Sweden’s Ikea must have been relieved to be able to announce that, unlike consumers in some 21 other countries, Chinese Ikea-goers have been spared the possibility of horse meat turning up in their meatballs.
“The meatballs only have beef and pork as meat content,” Ikea China told the China Daily yesterday. “All the meatballs we sell and serve in China are produced in China,” the company clarified.
Crisis averted? Not quite. Rather than being reassured, many on China’s Sina Weibo social network were outraged that the meatballs they were eating weren’t imported from Sweden—and were instead made in China.
“Many Chinese customers say they won’t be ordering Ikea meatballs again. The horse meat part doesn’t matter. Isn’t the important thing that the food production takes place in China?” said one Weibo user (link in Chinese).
Chinese citizens have become increasingly distrustful of their domestic food supply and outraged by food contamination scandals, particularly after tainted infant formula killed six children in 2009 and made another 300,000 ill. Contaminated food controversies are a continual features of Chinese headlines, and run the gamut of everything from fake eggs and pork with a blue glow to exploding watermelons and yogurt made out of shoes.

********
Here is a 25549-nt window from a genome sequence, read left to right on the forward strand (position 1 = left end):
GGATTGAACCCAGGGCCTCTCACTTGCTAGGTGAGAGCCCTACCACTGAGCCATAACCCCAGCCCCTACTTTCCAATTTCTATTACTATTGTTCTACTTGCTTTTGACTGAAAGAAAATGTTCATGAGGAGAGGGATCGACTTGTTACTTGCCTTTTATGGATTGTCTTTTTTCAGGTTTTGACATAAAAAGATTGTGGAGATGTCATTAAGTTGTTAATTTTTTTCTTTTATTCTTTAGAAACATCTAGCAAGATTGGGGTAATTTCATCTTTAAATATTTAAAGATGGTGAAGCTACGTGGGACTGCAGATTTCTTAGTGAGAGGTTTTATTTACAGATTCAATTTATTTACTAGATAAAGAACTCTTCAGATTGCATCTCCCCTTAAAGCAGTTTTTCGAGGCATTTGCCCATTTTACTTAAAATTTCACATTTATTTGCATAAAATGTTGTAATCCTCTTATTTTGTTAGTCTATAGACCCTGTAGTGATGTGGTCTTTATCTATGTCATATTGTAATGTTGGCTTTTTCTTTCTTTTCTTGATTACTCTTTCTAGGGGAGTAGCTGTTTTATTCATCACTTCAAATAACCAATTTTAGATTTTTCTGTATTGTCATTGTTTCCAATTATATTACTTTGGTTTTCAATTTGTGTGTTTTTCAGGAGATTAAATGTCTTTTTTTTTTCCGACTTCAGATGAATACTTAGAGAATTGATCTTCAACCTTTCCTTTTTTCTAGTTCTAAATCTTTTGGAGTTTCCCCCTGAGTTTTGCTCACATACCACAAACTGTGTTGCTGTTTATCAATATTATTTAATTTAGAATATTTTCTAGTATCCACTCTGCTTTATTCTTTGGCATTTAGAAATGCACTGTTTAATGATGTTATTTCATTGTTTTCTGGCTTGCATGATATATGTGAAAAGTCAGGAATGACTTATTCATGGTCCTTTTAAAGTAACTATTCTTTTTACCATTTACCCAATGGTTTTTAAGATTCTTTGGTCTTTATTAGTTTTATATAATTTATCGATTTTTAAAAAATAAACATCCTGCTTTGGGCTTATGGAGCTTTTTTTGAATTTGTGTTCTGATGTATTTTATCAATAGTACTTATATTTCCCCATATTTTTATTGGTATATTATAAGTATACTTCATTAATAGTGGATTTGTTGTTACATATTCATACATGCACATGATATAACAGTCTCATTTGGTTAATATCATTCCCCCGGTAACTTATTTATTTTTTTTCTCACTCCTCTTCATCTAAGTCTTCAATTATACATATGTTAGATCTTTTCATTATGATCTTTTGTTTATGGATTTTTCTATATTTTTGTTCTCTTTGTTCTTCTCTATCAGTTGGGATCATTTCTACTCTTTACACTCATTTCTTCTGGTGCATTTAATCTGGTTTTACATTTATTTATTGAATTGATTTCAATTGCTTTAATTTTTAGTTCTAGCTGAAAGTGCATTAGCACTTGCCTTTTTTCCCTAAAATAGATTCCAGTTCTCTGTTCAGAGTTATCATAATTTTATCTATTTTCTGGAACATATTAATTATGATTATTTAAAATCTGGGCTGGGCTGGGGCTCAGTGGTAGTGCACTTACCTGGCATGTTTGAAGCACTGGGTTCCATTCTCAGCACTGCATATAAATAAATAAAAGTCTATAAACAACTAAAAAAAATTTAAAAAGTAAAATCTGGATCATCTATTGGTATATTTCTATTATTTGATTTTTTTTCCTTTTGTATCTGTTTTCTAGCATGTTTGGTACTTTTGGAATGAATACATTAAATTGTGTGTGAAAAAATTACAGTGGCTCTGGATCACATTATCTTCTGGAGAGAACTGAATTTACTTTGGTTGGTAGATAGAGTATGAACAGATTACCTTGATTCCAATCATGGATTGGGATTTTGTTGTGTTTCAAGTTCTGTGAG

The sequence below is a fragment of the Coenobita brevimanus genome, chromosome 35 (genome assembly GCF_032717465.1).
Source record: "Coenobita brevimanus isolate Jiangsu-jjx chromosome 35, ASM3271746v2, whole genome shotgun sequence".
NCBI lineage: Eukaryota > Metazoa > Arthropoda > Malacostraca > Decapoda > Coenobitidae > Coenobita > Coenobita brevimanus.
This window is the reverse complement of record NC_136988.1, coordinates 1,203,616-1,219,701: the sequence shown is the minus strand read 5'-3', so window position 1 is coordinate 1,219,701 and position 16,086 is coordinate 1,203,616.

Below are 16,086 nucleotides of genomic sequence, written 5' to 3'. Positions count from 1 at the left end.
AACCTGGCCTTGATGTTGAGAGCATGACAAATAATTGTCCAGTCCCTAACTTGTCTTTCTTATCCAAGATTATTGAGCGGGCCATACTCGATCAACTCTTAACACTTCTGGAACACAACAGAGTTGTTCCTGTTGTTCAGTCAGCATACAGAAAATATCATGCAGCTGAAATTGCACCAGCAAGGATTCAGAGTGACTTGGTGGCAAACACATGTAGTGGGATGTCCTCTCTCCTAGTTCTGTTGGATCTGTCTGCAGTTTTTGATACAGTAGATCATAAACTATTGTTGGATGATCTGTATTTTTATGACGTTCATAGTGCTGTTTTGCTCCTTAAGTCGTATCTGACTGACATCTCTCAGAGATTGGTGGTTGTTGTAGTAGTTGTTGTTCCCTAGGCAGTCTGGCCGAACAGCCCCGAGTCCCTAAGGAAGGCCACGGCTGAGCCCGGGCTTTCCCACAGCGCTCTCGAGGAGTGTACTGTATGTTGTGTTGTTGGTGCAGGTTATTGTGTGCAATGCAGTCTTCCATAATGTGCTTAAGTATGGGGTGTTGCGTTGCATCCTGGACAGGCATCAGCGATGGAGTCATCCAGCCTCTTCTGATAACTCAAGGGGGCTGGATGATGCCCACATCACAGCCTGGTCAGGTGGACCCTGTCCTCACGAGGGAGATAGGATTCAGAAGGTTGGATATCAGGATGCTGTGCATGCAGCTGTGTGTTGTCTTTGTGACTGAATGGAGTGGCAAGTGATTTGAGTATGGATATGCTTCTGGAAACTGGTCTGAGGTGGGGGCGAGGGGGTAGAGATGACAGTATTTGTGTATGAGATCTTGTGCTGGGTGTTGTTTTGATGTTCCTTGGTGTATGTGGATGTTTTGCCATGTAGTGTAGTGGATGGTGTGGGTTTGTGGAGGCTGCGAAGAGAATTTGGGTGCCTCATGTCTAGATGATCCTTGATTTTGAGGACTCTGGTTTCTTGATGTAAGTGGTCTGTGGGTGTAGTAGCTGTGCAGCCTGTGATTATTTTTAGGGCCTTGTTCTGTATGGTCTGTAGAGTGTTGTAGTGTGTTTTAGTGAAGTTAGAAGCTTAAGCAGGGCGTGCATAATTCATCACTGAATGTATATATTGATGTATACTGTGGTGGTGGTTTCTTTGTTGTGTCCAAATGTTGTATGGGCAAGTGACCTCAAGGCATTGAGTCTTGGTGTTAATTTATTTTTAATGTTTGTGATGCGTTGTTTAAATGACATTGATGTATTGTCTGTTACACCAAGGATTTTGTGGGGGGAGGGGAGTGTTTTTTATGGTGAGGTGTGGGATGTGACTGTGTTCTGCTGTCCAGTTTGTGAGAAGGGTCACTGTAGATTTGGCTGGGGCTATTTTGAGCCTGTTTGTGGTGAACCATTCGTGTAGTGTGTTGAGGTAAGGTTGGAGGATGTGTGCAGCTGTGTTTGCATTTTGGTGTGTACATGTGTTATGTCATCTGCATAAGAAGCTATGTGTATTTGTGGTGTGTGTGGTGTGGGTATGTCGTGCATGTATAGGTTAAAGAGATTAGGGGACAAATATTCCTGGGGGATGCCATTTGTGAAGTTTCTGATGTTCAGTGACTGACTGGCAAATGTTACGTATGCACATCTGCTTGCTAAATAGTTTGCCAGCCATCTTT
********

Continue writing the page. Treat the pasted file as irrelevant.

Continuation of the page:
“I don’t really care about horse meat. The key point is that if it’s produced in China, it probably has rat meat,” said another (link in Chinese).
Still another was even more skeptical. “In Europe, profiteers just added a bit of horse meat to beef. But in China, you don’t even know if what you’re eating is actually meat,” he said (link in Chinese).